I have a dream – The future of hypervisor technology
No, I do not intend to initiate a revolution on the future of embedded systems. But, who knows…
All well-known embedded system solution providers see the necessity to offer hypervisor technology in parallel to their standard RTOS offering. The reasons for this is obvious and manifold:
- Gordon E. Moores law, stating “that number of transistors in an integrated circuit doubles approximately every two years” has reached its limits for single core CPUs. CPU vendors seek their salvation in multi-core CPUs. But the performance of multi-core CPUs does not scale with the number of cores. An operating system needs to manage the multi-core system and optimize the performance, which can be squeezed out of the cores. A hypervisor is an important future technology to manage multi-core CPUs. A hypervisor is meant to have the means to manage cores and run multiple (operating) systems on the multi-core platform
- A hypervisor separates/isolates the (operating) systems from each other and thus provides a fundamental concept for safety and security by separation. We will discuss this in more detail later on, but let me state, that safety and security by separation is one of the major concepts used for avionics devices, which really need to be safe and secure. Otherwise you would not be willing to sit in an airplane which uses “fly by wire” technology
- The separation concept of a hypervisor is perfectly suited to isolate applications, which have been developed under different license agreements. The GPL license has the property to infect any line of code, which is derived from GPL code, or which is compiled and linked with GPL code. That is, you have to disclose your intellectual property, if it is infected by any open source license agreement.
- HW consolidation has started as a trend in the avionics domain and has already found its way into automotive and transportation systems. A modern high class car has more that 150 micro-controllers, which provide functionality reaching from convenience to safety. If you consider that you need boards to carry the micro-controllers and cabling to interconnect them, you understand, why cars get expensive and heavier over the time. I will not name a brand, but one of my first cars had around 800kg 30 years before. The same model has now 1500kg and of course provides much more convenience. The same story applies for avionics systems. A hypervisor can be used to combine the functionality of multiple micro-controllers on one board and thus reduce size and wight.
- By using the right hypervisor technology, real-time application can run in parallel to non real-time applications. A typical use case is to run the real-time control-system and the corresponding HMI on one hardware platform.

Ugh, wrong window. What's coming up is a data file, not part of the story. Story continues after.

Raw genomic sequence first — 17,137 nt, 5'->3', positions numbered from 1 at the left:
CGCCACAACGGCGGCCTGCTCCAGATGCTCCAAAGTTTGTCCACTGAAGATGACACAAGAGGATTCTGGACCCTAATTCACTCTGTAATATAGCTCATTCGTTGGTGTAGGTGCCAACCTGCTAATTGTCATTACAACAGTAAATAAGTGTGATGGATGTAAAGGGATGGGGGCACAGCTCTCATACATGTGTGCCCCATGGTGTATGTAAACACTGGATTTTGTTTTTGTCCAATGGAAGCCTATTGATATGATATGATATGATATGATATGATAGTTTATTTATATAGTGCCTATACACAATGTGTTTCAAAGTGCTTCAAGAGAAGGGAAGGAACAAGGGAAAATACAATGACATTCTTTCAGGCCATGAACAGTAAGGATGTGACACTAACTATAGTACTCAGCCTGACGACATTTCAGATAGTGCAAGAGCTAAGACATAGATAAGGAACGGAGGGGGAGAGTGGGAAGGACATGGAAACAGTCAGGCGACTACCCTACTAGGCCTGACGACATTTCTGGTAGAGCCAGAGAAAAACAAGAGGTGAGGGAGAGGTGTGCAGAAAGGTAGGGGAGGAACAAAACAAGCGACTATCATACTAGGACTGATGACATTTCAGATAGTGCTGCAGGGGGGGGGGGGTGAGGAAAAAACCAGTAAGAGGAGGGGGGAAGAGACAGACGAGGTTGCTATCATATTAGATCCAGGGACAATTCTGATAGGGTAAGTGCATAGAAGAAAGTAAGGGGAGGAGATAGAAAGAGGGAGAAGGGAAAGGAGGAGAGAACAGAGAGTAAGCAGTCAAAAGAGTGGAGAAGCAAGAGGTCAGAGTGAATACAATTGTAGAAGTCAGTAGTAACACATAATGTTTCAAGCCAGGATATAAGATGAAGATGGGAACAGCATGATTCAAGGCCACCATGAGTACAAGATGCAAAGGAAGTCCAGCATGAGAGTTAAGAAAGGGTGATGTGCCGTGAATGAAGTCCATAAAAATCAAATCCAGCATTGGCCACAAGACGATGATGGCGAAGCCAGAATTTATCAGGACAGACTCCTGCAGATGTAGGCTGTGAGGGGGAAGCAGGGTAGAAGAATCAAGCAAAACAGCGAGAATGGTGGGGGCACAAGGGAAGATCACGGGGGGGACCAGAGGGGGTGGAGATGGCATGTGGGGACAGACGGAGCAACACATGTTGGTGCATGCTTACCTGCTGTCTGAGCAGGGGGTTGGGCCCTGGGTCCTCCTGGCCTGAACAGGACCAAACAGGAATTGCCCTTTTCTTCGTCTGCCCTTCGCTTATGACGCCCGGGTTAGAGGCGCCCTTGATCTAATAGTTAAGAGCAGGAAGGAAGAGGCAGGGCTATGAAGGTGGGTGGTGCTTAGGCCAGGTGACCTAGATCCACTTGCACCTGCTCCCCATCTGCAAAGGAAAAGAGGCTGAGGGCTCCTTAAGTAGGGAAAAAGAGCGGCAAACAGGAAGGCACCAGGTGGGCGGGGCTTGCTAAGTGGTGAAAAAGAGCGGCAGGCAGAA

If one of the reasons above motivates you to use an hypervisor as a future platform, than you need to look for the details of the hypervisors implementation. The first decision to take is, whether you need a hosted (type-2) hypervisor or a bare metal (type-1) hypervisor. In a nutshell, a hosted hypervisor (type-2) is a piece of software, which runs on an operating system and configures one or more Virtual Machines, which can host another operating system. Candidates for this solution are VMWare, Virtual Box, Parallels, just to name a few. A bare metal hypervisor resides directly on the HW and manages the hardware resources. This hypervisor of course manages one or more virtual machines to run other operating systems on top. XEN is the most popular bare metal hypervisor when looking for IT solutions.
If safety and security is a concern for your devices/products, then of course your device may need to behave deterministic. The above mentioned hypervisor solutions have not been designed with real-time requirements in mind and nor can they really offer a mature safety and security concept. This is the magic moment to talk about Seperation Kernel based hypervisors. A separation kernel uses a microkernel as the underlying operating system architecture and provides means for partitioning on top of the microkernel. The partitions can be used as an execution environment for:
- Bare metal applications
- Applications using the microkernel API
- Using a standard API like POSIX.
- Using any run-time environment like JAVA, ADA
- Running an operating system like Linux, Android etc. in a partition …
The main advantage of this approach is, that the microkernel provides real-time capabilities and separation capabilities in the operating system design. Thus we have a Real-time Operating System (RTOS) and a hypervisor architected into one product.
Figure 1: Separation Kernel architecture
The next posts will dig deeper into the separation kernel concept and explain how the above mentioned 5 aspects are addressed by the hypervisor…
Cheers – Mehmet